They only want a kindness, but beware, for if you have no coin, they will curse you black and blue.
1620s, Lancashire. Away from the village lies a small hamlet, abandoned since the Plague, where only one family dwell amongst its ruins. Young Sarah Haworth, her mother, brother and little sister Annie are a family of outcasts by day and the recipients of visitors by night. They are cunning folk, the villagers will always need them, quick with a healing balm or more, should your needs require. They can keep secrets too, because no one would believe them anyway.
When Sarah spies a young man taming a wild horse, she risks being caught to watch him calm the animal. And when Daniel sees Sarah he does not just see a strange, dirty thing, he sees her for who she really is, a strong creature about to come into her own. But can something as fragile as love blossom between these two in such a place as this?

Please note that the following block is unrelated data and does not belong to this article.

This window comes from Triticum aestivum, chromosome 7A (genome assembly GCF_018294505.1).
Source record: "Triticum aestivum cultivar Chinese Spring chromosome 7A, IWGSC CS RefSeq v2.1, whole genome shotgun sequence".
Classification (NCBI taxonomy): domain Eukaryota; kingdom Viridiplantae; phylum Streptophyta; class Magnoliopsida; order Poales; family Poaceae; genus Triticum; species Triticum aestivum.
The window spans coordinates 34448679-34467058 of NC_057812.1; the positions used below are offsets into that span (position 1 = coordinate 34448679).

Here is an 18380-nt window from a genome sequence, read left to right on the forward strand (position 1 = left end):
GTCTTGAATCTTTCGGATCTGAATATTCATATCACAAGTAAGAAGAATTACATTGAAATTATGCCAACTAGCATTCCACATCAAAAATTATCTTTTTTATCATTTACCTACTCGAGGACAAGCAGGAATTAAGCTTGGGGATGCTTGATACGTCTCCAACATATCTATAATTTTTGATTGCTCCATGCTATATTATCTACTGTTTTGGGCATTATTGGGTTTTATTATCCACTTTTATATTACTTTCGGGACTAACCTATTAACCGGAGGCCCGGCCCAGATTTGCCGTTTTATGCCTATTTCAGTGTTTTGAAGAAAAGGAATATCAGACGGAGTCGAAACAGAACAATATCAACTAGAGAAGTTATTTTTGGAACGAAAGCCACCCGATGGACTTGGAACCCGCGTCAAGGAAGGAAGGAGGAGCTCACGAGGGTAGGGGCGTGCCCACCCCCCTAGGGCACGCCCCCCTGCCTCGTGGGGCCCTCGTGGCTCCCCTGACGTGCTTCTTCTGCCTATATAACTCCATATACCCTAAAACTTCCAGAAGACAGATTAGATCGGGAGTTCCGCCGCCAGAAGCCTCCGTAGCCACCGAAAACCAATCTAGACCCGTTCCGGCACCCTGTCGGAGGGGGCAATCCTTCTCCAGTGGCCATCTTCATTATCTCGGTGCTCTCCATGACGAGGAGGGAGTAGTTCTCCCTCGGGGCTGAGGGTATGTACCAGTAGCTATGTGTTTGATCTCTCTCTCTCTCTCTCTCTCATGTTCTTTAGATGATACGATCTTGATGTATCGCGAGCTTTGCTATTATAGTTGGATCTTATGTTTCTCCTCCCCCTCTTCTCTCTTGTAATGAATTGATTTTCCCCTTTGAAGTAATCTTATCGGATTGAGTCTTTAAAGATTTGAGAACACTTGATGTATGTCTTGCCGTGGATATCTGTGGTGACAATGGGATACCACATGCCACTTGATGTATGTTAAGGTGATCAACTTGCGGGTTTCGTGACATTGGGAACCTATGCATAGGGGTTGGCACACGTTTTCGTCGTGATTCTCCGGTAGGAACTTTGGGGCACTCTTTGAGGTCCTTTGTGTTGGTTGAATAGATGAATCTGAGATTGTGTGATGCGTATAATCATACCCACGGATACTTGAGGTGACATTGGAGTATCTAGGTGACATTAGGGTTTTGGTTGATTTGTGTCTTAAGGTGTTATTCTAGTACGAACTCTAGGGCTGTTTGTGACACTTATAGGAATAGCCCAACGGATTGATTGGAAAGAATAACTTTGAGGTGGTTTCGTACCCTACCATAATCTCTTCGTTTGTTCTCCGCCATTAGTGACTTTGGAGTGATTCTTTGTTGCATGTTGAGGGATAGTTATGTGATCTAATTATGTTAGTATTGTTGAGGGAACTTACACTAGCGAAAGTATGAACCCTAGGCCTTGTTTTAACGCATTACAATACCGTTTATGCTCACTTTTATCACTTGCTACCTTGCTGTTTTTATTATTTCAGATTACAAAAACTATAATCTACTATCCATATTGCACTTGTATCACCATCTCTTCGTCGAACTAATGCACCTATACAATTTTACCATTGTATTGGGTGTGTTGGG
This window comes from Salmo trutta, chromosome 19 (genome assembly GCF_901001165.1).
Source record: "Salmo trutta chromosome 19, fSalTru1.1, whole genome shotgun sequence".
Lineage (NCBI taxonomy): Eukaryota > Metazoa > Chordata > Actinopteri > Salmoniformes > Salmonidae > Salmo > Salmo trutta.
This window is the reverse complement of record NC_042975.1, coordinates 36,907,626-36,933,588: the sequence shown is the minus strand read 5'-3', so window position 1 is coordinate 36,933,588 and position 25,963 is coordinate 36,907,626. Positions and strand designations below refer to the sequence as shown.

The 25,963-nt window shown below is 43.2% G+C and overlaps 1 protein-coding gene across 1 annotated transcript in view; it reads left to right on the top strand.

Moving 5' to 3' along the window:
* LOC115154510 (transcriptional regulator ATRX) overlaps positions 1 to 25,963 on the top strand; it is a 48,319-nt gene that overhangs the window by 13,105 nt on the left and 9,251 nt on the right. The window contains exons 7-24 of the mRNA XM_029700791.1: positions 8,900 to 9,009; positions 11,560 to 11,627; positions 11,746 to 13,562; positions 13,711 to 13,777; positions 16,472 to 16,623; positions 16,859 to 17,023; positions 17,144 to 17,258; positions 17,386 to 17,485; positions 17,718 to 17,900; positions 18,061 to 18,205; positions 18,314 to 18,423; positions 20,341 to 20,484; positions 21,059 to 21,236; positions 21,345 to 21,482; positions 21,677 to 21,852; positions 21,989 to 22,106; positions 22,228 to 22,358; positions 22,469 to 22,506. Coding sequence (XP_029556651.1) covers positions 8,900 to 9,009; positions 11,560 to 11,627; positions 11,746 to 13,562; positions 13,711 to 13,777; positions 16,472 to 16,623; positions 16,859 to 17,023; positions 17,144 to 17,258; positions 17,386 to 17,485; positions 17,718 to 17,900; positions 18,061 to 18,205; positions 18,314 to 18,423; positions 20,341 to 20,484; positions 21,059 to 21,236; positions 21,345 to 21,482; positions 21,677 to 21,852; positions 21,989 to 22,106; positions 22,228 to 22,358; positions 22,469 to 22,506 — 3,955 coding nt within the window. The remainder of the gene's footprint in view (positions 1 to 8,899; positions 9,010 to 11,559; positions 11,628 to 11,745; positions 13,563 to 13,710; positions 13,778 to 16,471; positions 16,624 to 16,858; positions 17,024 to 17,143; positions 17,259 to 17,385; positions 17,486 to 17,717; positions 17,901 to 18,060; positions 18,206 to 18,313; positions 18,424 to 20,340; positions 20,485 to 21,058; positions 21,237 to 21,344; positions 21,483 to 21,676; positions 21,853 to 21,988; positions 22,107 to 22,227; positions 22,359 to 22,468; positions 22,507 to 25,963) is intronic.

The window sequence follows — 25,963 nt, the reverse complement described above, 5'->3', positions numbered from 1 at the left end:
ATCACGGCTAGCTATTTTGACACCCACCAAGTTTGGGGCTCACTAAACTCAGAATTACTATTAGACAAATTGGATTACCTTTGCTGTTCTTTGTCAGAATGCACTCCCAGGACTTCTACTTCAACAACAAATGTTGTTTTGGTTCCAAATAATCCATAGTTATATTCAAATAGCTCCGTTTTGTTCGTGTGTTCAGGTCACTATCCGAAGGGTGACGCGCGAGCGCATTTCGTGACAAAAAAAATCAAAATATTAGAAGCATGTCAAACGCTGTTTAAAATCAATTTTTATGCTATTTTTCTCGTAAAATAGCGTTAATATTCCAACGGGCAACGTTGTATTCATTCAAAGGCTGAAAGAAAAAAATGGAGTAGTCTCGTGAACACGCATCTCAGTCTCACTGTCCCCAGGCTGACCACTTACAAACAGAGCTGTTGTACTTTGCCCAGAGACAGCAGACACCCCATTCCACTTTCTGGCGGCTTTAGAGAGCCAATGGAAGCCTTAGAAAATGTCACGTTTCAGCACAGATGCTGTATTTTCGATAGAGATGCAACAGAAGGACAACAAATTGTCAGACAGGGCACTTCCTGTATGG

And when a new magistrate arrives to rid out those behind the strange ends that keep befalling the villagers, he has his eye on one family alone. And a torch in his hand.
Cunning Women is the powerful reckoning of a young woman with her wildness, a heartbreaking tale of young love and a shattering story of the intolerance that reigned during the long shadow of the Pendle Witch Trials when those who did not conform found persecution at every door.
Sarah Harvey manages the translation rights for Cunning Women
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Lee’s raw and evocative 17th-century world crackles with tension, and the Haworths offer a moving portrait of youth, wildness, and unbreakable family bonds. A haunting tale with a brutal twist